I had always assumed, with no particular evidence, that the frequent Algerian Arabic word rka ركا ("rot", v.) was of some obscure Arabic origin; it looks like a normal Arabic word, after all, with a triliteral root and a weak 3rd consonant and a regular conjugation (although that non-emphatic r is suspicious, in retrospect.) It even has a corresponding adjective, raki "rotten", and there is a verb ركا in Fusha, though its range of meanings ("dig", "fix", "slander"...) show no obvious similarity to "rot". So I was somewhat surprised to see, looking at Kossmann 1999:176, that it occurs throughout Northern and Southern Berber languages, with k shifting to sh in Zenati ones as expected, and can clearly be reconstructed for proto-Berber. A lot of common Algerian Arabic words of obscure origins that I had thought might be from Berber haven't held up to closer examination, but this one looks pretty solid.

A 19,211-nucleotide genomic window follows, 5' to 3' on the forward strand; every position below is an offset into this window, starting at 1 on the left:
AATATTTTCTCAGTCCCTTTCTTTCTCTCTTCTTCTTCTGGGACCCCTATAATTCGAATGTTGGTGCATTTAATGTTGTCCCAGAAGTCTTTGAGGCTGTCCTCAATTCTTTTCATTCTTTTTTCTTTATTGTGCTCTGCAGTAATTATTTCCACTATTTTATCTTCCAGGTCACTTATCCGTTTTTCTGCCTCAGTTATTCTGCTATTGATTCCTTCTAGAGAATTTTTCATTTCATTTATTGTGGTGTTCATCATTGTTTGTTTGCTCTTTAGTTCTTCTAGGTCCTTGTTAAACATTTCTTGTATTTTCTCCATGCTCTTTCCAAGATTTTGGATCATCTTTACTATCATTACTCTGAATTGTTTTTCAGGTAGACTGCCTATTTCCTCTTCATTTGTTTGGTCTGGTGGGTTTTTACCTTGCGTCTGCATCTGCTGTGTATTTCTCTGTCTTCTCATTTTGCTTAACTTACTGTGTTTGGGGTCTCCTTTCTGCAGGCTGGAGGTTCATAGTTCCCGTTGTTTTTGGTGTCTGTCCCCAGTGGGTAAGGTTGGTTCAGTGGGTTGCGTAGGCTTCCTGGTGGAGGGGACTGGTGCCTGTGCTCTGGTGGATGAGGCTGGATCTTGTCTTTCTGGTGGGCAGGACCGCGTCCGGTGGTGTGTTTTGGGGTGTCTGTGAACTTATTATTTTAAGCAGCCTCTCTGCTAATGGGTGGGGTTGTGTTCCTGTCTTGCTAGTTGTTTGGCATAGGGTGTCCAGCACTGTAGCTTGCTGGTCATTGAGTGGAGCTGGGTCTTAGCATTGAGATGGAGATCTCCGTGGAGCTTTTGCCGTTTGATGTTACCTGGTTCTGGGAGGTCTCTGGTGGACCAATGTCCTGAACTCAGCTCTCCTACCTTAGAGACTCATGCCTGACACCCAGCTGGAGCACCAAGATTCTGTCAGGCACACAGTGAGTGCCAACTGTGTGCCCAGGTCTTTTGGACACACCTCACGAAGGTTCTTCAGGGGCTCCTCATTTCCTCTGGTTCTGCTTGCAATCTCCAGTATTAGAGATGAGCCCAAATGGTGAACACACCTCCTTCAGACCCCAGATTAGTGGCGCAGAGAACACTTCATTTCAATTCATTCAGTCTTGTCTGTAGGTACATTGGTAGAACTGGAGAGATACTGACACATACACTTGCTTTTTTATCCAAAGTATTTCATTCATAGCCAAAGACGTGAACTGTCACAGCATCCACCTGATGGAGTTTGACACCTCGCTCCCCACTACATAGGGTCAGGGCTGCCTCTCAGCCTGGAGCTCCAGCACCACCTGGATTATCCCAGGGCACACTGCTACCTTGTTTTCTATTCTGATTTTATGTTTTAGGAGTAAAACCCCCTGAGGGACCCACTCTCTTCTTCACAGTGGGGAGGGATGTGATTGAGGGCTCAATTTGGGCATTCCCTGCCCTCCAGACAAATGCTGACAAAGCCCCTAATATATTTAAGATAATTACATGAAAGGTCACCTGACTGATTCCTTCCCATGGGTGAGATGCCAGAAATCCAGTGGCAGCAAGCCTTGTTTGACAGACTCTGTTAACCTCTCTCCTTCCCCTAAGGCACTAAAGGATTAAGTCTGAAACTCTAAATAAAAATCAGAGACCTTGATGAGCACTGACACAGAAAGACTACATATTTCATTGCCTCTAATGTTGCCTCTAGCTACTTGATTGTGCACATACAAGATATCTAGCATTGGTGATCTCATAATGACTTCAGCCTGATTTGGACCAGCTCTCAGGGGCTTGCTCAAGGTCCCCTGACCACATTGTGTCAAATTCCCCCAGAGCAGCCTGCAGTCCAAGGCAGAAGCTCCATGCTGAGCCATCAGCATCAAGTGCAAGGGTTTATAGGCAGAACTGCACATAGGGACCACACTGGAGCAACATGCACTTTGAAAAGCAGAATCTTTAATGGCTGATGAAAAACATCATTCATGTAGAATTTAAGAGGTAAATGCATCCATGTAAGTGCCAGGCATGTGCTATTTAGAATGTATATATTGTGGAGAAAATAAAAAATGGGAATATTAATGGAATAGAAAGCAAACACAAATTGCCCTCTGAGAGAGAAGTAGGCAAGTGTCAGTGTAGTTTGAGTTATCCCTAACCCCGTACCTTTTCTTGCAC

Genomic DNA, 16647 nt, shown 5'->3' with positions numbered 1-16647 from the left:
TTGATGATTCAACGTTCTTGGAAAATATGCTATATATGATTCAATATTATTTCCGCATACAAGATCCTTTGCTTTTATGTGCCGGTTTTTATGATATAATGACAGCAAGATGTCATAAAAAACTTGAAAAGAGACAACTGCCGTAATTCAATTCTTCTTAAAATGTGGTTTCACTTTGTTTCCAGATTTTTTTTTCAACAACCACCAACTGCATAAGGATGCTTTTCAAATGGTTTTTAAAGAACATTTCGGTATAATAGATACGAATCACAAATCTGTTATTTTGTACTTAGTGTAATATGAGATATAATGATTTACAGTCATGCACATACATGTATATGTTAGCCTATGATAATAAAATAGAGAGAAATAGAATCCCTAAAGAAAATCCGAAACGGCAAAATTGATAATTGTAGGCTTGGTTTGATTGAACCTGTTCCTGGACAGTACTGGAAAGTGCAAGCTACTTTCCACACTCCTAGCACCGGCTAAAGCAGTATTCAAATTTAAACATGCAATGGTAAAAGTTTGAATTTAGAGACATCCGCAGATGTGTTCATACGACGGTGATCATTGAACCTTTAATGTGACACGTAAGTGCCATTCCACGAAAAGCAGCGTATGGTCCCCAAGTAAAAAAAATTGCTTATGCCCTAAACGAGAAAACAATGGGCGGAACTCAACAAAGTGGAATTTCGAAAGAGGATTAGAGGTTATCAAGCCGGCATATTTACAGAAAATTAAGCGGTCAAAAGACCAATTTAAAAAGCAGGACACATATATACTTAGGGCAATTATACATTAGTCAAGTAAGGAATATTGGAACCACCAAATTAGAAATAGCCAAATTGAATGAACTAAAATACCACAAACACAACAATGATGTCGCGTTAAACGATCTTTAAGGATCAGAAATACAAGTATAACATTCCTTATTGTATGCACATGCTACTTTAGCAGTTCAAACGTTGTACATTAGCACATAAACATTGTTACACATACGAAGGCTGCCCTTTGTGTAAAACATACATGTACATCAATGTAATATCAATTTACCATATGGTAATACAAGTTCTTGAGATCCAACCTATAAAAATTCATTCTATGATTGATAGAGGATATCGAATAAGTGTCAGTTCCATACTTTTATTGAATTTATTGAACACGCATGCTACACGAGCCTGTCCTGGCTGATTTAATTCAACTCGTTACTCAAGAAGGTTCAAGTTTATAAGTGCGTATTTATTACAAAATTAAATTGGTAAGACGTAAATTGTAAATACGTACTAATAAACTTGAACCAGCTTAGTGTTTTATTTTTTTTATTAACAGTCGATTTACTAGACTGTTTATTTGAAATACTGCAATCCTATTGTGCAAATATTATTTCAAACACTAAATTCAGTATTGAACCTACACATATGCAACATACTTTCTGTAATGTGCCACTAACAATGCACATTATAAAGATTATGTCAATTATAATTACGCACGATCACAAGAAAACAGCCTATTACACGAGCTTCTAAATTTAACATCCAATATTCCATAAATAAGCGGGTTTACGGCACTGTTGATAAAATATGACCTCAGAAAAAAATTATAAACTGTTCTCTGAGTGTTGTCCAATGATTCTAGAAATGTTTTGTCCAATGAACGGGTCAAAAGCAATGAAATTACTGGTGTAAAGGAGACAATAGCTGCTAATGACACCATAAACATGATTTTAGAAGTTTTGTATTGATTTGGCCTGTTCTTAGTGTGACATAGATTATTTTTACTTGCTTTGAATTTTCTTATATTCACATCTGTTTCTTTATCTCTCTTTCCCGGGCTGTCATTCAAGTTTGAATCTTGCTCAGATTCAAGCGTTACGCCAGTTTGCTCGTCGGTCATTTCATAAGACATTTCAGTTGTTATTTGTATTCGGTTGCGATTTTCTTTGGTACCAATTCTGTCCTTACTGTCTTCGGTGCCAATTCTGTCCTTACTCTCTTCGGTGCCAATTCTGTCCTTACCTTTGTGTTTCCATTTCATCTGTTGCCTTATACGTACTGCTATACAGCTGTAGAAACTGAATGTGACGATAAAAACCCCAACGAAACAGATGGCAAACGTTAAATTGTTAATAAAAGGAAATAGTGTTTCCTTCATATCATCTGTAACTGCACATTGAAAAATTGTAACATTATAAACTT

So on that note, consider the irregular imperative of "come" in Algerian Arabic: not the impossible *ji, but ayya أيّا. I understand this word is also present as an irregular imperative of as ("come") in Kabyle, Chenoua, and Tumzabt; so does it come from Arabic or Berber? In Arabic, hayyaa هيّا "hurry!" seems a plausible-looking but not indisputable source for it; dropping the h would be irregular, but there are other examples (نوظ "get up", presumably from نهض). So the question hinges on how widely the word yya is distributed among Berber languages. Is it found in Chaoui, for example? Or Tamasheq, or Tashlhiyt, or even Siwa? I'm hoping some readers will be able to help answer these question... :)